ARLINGTON, Va. — NATO’s eight-day “pilot program” to train senior Iraqi security officials in Norway is under way and the alliance has already carved out space on its calendar for more, according to British Army Major-General James Short.

Short, acting commander of NATO’s Joint Warfare Center in Stavanger, Norway, told reporters Thursday that while NATO officials are waiting for Iraqi officials to request another class, “there is a slot on the calendar next spring” at the center should such a request be rendered.

The make-up of any future classes is not known, Short said.

“This is a pilot course, and we are very much feeling our way,” Short said.

The so-called Iraqi Key Leader training course, the first time NATO has participated in training Iraqis outside Iraq, is focusing on “civilian and military relationships and how the various parties can work together to solve problems,” Short said.

Classes began Nov. 1 and have proved a success, Short said, with the Iraqis “very keen to learn and ask[ing] very interesting and challenging questions.”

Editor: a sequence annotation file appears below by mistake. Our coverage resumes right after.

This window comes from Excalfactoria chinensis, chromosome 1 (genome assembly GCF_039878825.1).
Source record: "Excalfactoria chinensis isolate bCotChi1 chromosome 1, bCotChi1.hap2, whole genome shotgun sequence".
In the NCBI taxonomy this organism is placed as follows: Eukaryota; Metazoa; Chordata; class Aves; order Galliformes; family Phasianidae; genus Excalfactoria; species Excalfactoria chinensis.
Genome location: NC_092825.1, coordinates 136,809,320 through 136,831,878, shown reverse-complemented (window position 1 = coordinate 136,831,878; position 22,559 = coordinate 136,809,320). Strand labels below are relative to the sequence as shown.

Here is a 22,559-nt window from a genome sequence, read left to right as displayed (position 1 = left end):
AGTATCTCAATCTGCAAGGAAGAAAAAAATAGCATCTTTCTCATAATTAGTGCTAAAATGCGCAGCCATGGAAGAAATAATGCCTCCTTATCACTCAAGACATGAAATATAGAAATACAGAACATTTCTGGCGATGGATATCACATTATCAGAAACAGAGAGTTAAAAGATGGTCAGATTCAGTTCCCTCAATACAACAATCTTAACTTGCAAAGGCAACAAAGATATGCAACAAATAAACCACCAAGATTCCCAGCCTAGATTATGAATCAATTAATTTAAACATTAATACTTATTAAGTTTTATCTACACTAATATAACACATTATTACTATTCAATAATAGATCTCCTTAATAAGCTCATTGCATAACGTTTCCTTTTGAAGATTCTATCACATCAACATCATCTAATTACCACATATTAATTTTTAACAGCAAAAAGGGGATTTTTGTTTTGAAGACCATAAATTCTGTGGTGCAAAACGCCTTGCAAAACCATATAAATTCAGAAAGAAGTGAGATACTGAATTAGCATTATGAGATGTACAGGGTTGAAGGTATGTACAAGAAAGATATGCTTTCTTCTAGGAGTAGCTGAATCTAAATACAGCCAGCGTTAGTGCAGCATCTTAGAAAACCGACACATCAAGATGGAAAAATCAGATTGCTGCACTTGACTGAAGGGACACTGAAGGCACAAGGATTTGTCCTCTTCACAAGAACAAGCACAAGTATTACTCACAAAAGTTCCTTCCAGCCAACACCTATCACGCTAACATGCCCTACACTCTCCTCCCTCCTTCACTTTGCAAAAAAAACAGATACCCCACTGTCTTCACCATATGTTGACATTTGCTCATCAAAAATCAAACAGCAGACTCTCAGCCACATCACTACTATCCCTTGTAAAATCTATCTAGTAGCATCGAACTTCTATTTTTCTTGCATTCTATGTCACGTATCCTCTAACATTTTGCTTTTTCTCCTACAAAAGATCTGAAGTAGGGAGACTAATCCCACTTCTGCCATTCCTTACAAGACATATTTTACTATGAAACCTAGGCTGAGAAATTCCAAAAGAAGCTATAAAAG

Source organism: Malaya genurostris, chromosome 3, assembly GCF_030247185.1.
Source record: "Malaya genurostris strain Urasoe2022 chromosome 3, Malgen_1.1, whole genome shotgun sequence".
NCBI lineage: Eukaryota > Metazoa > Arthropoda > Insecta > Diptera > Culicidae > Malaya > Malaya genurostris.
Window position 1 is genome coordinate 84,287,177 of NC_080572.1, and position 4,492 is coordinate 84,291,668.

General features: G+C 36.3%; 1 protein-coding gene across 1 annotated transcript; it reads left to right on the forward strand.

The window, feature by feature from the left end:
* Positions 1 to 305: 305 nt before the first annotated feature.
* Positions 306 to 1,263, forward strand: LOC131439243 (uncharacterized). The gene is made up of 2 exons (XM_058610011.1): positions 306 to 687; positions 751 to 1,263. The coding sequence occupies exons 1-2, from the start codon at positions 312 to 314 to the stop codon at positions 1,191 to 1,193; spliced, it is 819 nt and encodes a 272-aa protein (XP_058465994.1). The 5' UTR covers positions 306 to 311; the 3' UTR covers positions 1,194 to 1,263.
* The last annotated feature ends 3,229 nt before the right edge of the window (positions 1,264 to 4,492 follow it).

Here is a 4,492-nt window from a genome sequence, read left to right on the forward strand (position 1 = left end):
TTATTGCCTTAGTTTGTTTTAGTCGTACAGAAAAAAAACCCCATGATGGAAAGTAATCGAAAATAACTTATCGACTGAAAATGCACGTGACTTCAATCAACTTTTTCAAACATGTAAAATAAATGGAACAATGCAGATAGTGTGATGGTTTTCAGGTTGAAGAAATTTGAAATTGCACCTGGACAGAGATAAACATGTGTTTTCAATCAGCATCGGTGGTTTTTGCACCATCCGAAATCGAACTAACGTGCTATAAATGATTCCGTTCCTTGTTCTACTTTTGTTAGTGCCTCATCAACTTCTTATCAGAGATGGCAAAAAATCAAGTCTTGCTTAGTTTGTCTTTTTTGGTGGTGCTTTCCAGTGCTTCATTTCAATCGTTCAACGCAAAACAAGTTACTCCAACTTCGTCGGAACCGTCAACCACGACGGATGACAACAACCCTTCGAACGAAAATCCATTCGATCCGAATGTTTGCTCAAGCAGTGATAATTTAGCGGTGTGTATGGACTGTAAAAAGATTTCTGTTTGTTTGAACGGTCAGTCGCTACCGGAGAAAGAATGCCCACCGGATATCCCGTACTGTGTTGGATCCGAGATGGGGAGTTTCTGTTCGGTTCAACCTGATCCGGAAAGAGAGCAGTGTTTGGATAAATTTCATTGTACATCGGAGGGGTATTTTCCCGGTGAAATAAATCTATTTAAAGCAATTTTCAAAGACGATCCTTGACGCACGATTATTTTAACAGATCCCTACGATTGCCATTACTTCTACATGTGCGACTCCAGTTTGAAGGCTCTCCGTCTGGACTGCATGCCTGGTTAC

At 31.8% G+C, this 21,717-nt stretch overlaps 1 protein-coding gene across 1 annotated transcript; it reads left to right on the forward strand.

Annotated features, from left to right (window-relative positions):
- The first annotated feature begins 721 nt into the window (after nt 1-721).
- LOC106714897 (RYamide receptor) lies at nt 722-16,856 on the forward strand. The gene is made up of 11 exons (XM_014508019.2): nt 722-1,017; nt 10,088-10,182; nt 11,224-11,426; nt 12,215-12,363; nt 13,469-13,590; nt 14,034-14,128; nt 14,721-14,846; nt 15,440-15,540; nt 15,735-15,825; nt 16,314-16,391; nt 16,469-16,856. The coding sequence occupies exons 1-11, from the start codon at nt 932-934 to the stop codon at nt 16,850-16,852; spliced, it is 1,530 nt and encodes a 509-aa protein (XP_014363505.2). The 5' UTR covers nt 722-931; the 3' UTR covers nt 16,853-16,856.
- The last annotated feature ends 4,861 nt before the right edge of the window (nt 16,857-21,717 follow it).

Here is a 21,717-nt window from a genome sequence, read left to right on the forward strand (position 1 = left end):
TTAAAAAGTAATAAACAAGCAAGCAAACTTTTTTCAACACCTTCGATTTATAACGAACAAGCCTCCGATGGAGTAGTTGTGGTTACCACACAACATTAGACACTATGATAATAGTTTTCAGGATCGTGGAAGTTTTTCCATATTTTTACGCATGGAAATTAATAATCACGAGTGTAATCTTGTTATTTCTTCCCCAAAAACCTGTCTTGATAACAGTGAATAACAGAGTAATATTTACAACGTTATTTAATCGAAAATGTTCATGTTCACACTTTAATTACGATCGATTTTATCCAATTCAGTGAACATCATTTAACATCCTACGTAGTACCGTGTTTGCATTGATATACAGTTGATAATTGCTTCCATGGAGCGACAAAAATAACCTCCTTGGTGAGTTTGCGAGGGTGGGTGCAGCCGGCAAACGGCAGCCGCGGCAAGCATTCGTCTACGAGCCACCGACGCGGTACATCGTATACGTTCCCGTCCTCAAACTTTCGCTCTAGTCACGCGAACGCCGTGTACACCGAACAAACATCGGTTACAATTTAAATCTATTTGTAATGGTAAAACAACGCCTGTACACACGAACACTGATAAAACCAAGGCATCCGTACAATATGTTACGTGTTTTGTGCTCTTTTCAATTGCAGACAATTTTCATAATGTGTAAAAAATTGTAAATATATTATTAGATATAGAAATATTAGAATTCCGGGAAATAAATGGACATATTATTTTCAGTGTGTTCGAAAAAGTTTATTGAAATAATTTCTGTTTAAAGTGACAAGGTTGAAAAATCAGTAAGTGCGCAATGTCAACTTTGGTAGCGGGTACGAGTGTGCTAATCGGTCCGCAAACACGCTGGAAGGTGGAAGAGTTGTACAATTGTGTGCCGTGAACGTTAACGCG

But security in Iraq is so tenuous that one participant declined to offer his name and even whether he was civilian or military.

“We want to go back home and serve our country, not go back home and get killed … or kidnapped,” the official said through a translator.

The Iraqi official said one of the biggest obstacles to calming the security situation “is a lack of coordination between senior officials all over Iraq.

“A lot of wrong decisions were made from various sides,” the official said.

As a result, improvements in security “are slow and getting slower,” the Iraqi official said. “People are starting to lose confidence in the process.”

At the same time, the official said, “we have confidence in Prime Minister [Ayad Allawi] and the interim government … . We hope that if we establish the security forces on the right basis, we will be able” to get security under control.

The eight days of classes, Short said, include a series of lectures, along with exercises in problem solving and a final exercise that combines all of the lessons learned.

Lt. Cmdr. Joe Carpenter, a Pentagon spokesman compared the course to a senior-level U.S. military course such as Capstone, which is a short class offered to new general officers right after they pin on their first star, teaching them the fine points of working with other government agencies and even the media.

NATO’s training inside Iraq now includes 60 officers and noncommissioned officers from 10 NATO countries, according to a fact sheet issued by the alliance.

NATO continues to refuse to conduct combat operations in Iraq, however.

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